Home Gardening techniques How to look after plants while on holiday

How to look after plants while on holiday

Philodendron, Monstera and Dracaena
Philodendron, Monstera and Dracaena

Tips to safeguard your houseplants, pots and garden plants from Wyevale Garden Centres

Do you worry about your plants dying when you go on holiday? According to research by Wyevale Garden Centres, a third of the nation (32 per cent) claim they feel guilty or upset when their plants die.

Watering issues are a key concern for gardeners but pests come top of the list of concerns in the Garden Trends Report, with 70 per cent of us worrying about them.

Mark Sage, Head of Horticulture for Wyevale Garden Centres, said: “People often feel a strong sense of attachment to their plants and spend a huge amount of time nurturing their every need.

“During the summer months, our plants require additional support to survive the hotter, drier spells and knowing that they will be left unattended for a longer period of time can cause significant stress for holiday-goers.

“There are many quick and easy DIY hacks you can undertake pre-holiday to ensure your indoor and outdoor plants are thriving upon return – without the need for a professional plant-sitter.”

Aeoniums with bananas, Yucca and geraniums

Looking after houseplant while away

  • Avoid direct sunlight: Away for a few days? Give houseplants a thorough watering and move away from direct sunlight and into a cool room.
  • Bags of support: On a short break, place a clear plastic bag over the plant and seal it closed, allowing water vapour to be collected and recycled by the plant. Support the bag with canes so the sides don’t touch the leaves.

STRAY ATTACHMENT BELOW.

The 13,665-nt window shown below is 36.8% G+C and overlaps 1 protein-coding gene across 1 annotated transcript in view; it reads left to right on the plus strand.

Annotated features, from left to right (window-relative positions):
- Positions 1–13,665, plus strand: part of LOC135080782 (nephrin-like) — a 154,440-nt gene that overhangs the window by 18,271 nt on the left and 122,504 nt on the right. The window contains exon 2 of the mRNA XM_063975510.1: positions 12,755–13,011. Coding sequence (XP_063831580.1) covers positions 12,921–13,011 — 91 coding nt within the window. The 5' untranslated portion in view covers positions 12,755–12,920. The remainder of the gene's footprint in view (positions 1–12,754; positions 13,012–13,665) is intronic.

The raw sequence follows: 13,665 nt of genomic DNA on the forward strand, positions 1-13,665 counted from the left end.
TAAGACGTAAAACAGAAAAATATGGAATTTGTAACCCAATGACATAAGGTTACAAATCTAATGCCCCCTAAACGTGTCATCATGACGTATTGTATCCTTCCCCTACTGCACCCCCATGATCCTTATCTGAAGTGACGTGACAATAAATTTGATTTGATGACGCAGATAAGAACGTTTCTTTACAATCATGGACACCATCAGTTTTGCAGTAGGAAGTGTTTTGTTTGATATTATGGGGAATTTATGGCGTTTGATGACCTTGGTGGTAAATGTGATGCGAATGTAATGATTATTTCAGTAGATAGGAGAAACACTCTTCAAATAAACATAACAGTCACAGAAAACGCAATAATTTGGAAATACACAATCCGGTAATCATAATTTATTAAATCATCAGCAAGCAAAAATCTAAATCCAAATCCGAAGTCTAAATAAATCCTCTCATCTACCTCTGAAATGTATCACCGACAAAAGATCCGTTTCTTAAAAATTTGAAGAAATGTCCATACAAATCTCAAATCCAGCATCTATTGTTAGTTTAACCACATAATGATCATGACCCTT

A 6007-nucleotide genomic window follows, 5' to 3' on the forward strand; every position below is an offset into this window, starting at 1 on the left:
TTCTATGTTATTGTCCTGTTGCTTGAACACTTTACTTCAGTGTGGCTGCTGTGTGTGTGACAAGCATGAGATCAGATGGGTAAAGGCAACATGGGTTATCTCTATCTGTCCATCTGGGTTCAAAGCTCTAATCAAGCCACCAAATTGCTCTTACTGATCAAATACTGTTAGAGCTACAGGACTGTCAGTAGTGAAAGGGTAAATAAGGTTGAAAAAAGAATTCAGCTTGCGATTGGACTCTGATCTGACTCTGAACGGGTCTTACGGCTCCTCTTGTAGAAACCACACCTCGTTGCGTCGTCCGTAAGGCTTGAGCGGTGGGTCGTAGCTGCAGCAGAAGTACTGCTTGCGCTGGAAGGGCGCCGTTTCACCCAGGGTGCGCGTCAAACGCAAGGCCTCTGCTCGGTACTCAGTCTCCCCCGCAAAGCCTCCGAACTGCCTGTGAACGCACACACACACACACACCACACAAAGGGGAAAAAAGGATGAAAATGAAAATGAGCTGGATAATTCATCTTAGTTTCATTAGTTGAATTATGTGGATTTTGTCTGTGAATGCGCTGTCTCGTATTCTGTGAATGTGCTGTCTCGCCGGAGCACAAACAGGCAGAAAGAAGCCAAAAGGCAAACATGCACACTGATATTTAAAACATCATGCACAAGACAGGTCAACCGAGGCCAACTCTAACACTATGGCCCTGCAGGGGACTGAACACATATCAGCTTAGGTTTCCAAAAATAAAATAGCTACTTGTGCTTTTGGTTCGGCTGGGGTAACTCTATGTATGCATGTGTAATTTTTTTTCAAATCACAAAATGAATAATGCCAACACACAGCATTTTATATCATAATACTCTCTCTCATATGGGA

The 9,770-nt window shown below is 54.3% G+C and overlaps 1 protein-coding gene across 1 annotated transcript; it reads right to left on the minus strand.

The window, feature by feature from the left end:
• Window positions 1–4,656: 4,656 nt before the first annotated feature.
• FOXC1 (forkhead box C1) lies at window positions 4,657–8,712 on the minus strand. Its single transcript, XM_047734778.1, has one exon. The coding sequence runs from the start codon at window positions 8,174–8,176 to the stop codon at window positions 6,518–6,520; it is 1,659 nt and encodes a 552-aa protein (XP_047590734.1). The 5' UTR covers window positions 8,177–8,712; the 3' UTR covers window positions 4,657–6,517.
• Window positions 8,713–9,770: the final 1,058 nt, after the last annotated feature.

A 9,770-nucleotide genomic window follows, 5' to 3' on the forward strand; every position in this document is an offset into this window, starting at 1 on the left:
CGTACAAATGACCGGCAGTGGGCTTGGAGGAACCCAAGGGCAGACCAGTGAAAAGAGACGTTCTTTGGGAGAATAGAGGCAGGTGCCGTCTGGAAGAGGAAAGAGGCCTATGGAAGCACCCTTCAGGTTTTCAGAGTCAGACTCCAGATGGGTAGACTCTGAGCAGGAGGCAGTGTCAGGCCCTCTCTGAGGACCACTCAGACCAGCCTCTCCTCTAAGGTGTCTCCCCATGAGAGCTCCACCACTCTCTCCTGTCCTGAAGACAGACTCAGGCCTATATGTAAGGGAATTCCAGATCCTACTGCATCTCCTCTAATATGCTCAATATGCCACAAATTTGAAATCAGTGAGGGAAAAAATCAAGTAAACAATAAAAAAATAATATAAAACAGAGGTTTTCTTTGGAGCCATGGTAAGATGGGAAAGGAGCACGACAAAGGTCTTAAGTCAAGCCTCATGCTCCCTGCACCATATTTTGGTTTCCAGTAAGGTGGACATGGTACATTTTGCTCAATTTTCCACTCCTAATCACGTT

• Self-watering systems: If you are planning to be away for a week or longer, buy a self-watering container with a built-in reservoir.
  • Capillary matting: Put a group of small pots on the matting and drape one end into a sink or basin filled with water. Make sure your pots have an open hole at the base and that clay pots are well watered beforehand.
  • The wick method: Ideal for large individual pots, immerse a piece of capillary matting into a full container of water and place the other end of the matting into the soil for the plant to absorb.
  • Bath time: For smaller plants that like humid conditions, place on a water-soaked towel in an empty bath. Don’t leave them in a bath or sink full of water as they may be overwatered.
Canna, geranium
Drought-resistant geraniums and Canna indica in a display of pots

Keeping outdoor plants at their best

  • Rain: Move pots away from sheltered spots to ensure the rain reaches them.
  • Create shade: Protect large areas by hanging a shade cloth stretched across a fence or hung from poles.
  • Mulch: Give the garden a good watering and mulch well with organic matter. This will help to retain moisture.
  • Self-timed sprinklers: Set up a timed sprinkler or attach a soaker hose to your water butt to allow for gradual watering at a controlled level, either early in the morning or in the evening. Move pots to in reach of the sprinklers’ water.
  • Water bulbs: Use water bulbs for outdoor pots, ensuring a slow release of water.
  • Protect from pests: Common pests such as aphids, slugs and snails, red lily beetles and vine weevils can cause major damage. Do a pre-holiday check for any signs of pests or plant diseases so that you can treat them before you go.

For more information, visit the Garden Solutions area at Wyevale Garden Centres or www.wyevalegardencentres.co.uk.

Previous articleHow gardeners could bring deadly plant disease back from holiday
Next articleHow to remove dead Echiums
Mandy Watson is a freelance journalist and an incurable plantaholic. MandyCanUDigIt grew from the tiny seed of a Twitter account into the rainforest of information you see before you. Gardening columnist for the Sunderland Echo, Shields Gazette and Hartlepool Mail and editor of the Teesdale Mercury Magazine. Attracted by anything rebellious, exotic and nerdy, even after all these years. Passionate about northern England and gardens everywhere. Falls over a lot.

Leave a Reply

This site uses Akismet to reduce spam. Learn how your comment data is processed.